Part 18: The Late Sentimental people.


78 views
Uploaded on:
Description
Appeared to be progressively strange in a world dedicated to industrialization and business. Music turned into a passionate dreamland for a general public that ...
Transcripts
Slide 1

Section 18: The Late Romantics Responses to Romanticism

Slide 2

Classicism Double stops Cross-rhythms Romantic wistfulness Parody Round Key Terms

Slide 3

Responses to Romanticism After 1850, music kept on creating along Romantic lines Seemed progressively strange in a world dedicated to industrialization & trade Music turned into an enthusiastic dreamland for a general public that smothered sentiments, in actuality, Composers reacted in various ways Brahms utilized Classical models to temper Romanticism\'s unbridled emotionalism Mahler\'s music regrets Romanticism\'s loss of guiltlessness & validity

Slide 4

The Renewal of Classicism: Brahms Rejected numerous early Romantic advancements Went back to Classical types & frames Wrote string quartets & other load works, orchestras, and concertos Found new life in Classical structures – sonata structure, subject & varieties, rondo Beethoven\'s music was a deep rooted model Brahms was motivated by his honorability & influence Brahms attempted to temper the wealth & assortment of Romantic feeling with Classicism\'s quality & balance

Slide 5

Johannes Brahms (1833-1897) Son of a bassist in Hamburg Started musical learns at age 7 Later played piano in bars & composed tunes Met Robert & Clara Schumann at age 20 They become friends with & empowered Brahms Part of Brahms-Wagner contention Signed declaration against Wagner\'s music Uneventful lone wolf presence in Vienna Steadily composed ensembles, concertos, piano works, load music, German Requiem , and so on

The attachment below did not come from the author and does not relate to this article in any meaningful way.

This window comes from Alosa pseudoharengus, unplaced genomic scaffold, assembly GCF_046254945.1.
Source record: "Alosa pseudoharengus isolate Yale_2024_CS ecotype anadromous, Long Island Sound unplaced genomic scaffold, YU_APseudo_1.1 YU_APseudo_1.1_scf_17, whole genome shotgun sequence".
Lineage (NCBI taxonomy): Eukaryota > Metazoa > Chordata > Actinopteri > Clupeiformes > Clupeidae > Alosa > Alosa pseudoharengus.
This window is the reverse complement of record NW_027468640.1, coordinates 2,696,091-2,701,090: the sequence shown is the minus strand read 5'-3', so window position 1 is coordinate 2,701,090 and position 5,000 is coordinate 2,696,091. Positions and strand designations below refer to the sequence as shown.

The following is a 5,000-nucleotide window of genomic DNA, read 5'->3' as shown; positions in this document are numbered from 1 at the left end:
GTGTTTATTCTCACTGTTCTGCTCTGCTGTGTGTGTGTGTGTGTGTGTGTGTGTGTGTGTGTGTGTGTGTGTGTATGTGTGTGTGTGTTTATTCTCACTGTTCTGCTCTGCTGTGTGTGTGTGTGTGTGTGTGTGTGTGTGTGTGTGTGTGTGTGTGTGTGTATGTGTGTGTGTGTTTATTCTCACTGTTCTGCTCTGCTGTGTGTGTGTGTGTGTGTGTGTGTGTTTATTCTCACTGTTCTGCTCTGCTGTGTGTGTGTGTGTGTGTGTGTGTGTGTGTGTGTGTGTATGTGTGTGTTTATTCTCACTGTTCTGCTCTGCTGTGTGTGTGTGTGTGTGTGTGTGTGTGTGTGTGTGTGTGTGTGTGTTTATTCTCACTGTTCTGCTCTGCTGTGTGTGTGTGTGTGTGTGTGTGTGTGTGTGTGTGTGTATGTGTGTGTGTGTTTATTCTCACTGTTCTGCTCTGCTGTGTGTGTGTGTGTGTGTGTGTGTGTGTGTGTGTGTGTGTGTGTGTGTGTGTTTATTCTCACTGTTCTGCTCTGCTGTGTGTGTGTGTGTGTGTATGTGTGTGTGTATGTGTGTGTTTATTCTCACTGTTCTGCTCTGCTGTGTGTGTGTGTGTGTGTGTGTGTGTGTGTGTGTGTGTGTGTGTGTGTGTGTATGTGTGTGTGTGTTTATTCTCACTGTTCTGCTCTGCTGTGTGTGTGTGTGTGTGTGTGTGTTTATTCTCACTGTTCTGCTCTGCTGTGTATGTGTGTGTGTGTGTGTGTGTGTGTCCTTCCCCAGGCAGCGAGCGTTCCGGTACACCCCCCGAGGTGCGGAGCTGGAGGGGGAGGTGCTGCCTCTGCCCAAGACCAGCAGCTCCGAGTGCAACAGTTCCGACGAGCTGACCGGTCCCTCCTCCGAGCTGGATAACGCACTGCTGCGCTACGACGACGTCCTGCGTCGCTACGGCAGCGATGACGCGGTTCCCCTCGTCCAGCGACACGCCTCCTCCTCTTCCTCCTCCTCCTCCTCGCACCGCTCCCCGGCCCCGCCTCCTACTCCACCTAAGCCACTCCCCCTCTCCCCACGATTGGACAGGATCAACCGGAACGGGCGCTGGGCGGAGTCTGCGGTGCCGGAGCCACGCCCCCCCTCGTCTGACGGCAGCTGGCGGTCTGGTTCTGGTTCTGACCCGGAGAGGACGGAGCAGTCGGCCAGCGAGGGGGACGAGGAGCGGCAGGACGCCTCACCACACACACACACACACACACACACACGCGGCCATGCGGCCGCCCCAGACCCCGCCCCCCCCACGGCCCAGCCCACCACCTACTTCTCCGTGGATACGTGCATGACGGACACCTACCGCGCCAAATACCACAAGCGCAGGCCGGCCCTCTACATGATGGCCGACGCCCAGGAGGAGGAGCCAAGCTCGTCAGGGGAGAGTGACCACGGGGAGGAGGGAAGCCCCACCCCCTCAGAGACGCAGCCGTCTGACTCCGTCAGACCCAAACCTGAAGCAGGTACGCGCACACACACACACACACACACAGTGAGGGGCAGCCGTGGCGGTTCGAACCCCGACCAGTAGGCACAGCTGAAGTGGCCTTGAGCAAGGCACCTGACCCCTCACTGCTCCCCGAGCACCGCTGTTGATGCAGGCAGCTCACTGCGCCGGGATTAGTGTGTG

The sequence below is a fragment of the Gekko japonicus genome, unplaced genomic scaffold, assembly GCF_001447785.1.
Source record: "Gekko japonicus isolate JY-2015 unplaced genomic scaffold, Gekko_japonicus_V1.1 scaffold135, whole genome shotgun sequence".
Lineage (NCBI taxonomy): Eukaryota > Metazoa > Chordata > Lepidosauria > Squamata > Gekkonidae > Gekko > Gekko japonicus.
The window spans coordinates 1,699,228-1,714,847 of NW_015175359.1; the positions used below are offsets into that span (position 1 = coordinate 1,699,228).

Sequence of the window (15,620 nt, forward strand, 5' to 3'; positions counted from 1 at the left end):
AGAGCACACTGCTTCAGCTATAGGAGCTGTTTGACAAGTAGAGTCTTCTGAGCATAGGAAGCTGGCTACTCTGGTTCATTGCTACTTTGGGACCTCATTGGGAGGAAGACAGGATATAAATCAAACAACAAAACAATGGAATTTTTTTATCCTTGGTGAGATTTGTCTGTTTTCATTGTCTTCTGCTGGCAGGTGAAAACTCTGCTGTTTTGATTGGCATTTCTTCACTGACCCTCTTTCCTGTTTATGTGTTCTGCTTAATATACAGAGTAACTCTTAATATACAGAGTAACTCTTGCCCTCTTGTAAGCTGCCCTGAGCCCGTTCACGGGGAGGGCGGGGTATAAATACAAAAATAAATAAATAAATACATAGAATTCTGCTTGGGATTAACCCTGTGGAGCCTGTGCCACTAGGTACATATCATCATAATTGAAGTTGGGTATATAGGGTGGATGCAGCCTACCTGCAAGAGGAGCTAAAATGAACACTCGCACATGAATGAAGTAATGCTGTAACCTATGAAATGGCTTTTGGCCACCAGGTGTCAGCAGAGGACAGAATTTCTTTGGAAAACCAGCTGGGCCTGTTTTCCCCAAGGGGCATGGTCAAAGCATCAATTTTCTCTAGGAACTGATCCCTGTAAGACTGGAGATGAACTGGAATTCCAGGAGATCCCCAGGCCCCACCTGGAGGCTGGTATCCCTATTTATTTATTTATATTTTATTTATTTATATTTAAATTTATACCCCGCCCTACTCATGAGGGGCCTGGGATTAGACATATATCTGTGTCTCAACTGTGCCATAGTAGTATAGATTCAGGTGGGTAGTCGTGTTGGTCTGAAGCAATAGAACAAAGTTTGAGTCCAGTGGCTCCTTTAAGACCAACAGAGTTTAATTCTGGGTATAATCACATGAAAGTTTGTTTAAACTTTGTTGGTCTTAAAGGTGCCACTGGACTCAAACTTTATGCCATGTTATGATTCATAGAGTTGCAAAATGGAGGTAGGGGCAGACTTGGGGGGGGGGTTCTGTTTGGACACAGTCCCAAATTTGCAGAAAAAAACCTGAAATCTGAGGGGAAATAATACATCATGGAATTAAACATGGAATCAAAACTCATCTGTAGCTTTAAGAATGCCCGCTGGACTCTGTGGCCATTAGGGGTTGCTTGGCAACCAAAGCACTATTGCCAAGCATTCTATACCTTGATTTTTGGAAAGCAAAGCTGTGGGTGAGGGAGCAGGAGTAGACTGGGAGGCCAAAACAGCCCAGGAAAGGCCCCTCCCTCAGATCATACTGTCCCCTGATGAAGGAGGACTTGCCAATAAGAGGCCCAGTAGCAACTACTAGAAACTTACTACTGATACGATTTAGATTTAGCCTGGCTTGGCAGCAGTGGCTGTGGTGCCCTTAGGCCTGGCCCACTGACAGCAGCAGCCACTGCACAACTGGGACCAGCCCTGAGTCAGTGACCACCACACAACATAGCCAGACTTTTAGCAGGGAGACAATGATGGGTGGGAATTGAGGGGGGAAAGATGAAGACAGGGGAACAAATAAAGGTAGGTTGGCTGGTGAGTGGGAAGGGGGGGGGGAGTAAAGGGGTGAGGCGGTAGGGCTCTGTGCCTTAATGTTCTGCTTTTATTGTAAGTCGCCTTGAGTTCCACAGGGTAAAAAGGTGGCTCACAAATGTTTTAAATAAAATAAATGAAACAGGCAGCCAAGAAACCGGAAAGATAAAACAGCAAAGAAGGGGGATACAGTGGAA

Slide 6

Brahms, Violin Concerto in D Concertos kept in touch with hotshot virtuosos Often the writer – e.g. Mozart or Chopin Brahms thought of this one for Joseph Joachim assisted, even composed first development cadenza Brahms utilizes Classical development arrangement Three developments, quick moderate quick first development twofold piece sonata shape Last development rondo frame, the most well-known Classical concerto finishing

Slide 7

Brahms, Violin Concerto, III (1) Rondo subject has a vivacious tramp like lilt Exoticism – vagabond fiddling mainstream in Vienna Double-stops add to virtuoso fiddling impact Cross-rhythms toward the end disturb meter

Slide 8

Brahms, Violin Concerto, III (2) Episodes give different differentiations Romantic scope in B Lyrical tune in C Short cadenzas highlight soloist

Slide 9

Brahms, Violin Concerto, III (3) Thematic change in coda Swinging walk form of rondo topic (over a drum beat) in quick compound meter

Slide 10

Romantic Nostalgia: Mahler Embraced Romanticism\'s abundances Wrote enormous system ensembles, some with solo vocalists and melodies Often endeavored to express significant otherworldly or mystical messages He once said an ensemble is "a whole world" But he couldn\'t completely enter this Romantic dreamland He sets lost guiltlessness against critical authenticity Music feels uneasy, misrepresented, contorted